• The present invention provides a plurality of nucleic acid sequences comprising nucleotide sequences encoding heavy chain variable regions (preferably, humanized heavy chain variable regions), said nucleotide sequences encoding the heavy chain variable regions each produced by fusing together a nucleic acid sequence encoding a heavy chain framework region 1, a nucleic acid sequence encoding a heavy chain CDR1, a nucleic acid sequence encoding a heavy chain framework region 2, a nucleic acid sequence encoding a heavy chain CDR2, a nucleic acid sequence encoding a heavy chain framework region 3, a nucleic acid sequence encoding a heavy chain CDR3, and a nucleic acid sequence encoding a heavy chain framework region 4, wherein the CDRs are derived from a donor antibody heavy chain variable region (preferably, a non-humanized donor antibody heavy chain variable region) and at least one heavy chain framework region is from a sub-bank of heavy chain framework regions (preferably, a sub-bank of human heavy chain framework regions). The present invention also provides a plurality of nucleic acid sequences comprising nucleotide sequences encoding heavy chain variable regions (preferably, humanized heavy chain variable regions), said nucleotide sequences encoding the heavy chain variable regions each produced by fusing together a nucleic acid sequence encoding a heavy chain framework region 1, a nucleic acid sequence encoding a heavy chain CDR1, a nucleic acid sequence encoding a heavy chain framework region 2, a nucleic acid sequence encoding a heavy chain CDR2, a nucleic acid sequence encoding a heavy chain framework region 3, a nucleic acid sequence encoding a heavy chain CDR3, and a nucleic acid sequence encoding a heavy chain framework region 4, wherein at least one CDR is from a sub-bank of heavy chain CDRs derived from donor antibodies (preferably, non-human donor antibodies) and at least one heavy chain framework region is from a sub-bank of heavy chain framework regions (preferably, a sub-bank of human heavy chain framework regions).
  • The present invention provides a plurality of nucleic acid sequences comprising nucleotide sequences encoding light chain variable regions (preferably, humanized light chain variable regions), said nucleotide sequences encoding the light chain variable regions each produced by fusing together a nucleic acid sequence encoding a light chain framework region 1, a nucleic acid sequence encoding a light chain CDR1, a nucleic acid sequence encoding a light chain framework region 2, a nucleic acid sequence encoding a light chain CDR2, a nucleic acid sequence encoding a light chain framework region 3, a nucleic acid sequence encoding a light chain CDR3, and a nucleic acid sequence encoding a light chain framework region 4, wherein the CDRs are derived from a donor antibody light chain variable region (preferably, a non-human donor antibody light chain variable region) and at least one light chain framework region is from a sub-bank of light chain framework regions (preferably, a sub-bank of human light chain framework regions). The present invention also provides a plurality of nucleic acid sequences comprising nucleotide sequences encoding light chain variable regions (preferably, humanized light chain variable regions), said nucleotide sequences encoding the light chain variable regions each produced by fusing together a nucleic acid sequence encoding a light chain framework region 1, a nucleic acid sequence encoding a light chain CDR1, a nucleic acid sequence encoding a light chain framework region 2, a nucleic acid sequence encoding a light chain CDR2, a nucleic acid sequence encoding a light chain framework region 3, a nucleic acid sequence encoding a light chain CDR3, and a nucleic acid sequence encoding a light chain framework region 4, wherein at least one CDR is from a sub-bank of light chain CDRs derived from donor antibodies (preferably, non-human donor antibodies) and at least one light chain framework region is from a sub-bank of light chain framework regions (preferably, a sub-bank of human light chain framework regions).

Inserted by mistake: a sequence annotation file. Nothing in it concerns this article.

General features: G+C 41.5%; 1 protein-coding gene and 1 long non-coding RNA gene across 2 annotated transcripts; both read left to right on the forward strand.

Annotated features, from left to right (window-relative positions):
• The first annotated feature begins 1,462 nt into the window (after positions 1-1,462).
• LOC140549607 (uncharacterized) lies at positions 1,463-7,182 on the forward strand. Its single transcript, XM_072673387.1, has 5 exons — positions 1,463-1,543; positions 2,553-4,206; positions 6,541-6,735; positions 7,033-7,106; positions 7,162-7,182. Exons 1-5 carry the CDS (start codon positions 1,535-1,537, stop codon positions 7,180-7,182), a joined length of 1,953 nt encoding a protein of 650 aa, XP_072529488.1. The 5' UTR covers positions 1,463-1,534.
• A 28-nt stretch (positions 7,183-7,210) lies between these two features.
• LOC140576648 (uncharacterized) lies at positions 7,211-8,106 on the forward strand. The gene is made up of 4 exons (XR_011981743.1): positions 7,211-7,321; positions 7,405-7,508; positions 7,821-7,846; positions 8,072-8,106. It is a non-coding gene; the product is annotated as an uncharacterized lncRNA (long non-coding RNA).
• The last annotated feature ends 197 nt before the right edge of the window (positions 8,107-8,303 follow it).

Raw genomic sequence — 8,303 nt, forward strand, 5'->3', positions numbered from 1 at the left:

• The present invention provides a plurality of nucleic acid sequences comprising: (i) a first set of nucleotide sequences encoding heavy chain variable regions (preferably, humanized heavy chain variable regions), said first set of nucleotide sequences encoding the heavy chain variable regions each produced by fusing together a nucleic acid sequence encoding a heavy chain framework region 1, a nucleic acid sequence encoding a heavy chain CDR1, a nucleic acid sequence encoding a heavy chain framework region 2, a nucleic acid sequence encoding a heavy chain CDR2, a nucleic acid sequence encoding a heavy chain framework region 3, a nucleic acid sequence encoding a heavy chain CDR3, and a nucleic acid sequence encoding a heavy chain framework region 4, and (ii) a second set of nucleotide encoding light chain variable regions (preferably, humanized light chain variable regions), said second set of nucleotide sequences encoding the light chain variable regions each produced by fusing together a nucleic acid sequence encoding a light chain framework region 1, a nucleic acid sequence encoding a light chain CDR1, a nucleic acid sequence encoding a light chain framework region 2, a nucleic acid sequence encoding a light chain CDR2, a nucleic acid sequence encoding a light chain framework region 3, a nucleic acid sequence encoding a light chain CDR3, and a nucleic acid sequence encoding a light chain framework region 4, wherein the heavy chain variable region CDRs are derived from a donor antibody heavy chain variable region (preferably, a non-human donor antibody heavy chain variable region), the light chain variable region CDRs are derived from a donor antibody light chain variable region (preferably, a non-human donor antibody light chain variable region), at least one heavy chain framework region is from a sub-bank of heavy chain framework regions (preferably, a sub-bank of human heavy chain framework regions) and at least one light chain framework region is from a sub-bank of light chain framework regions (preferably, a sub-bank of human light chain framework regions).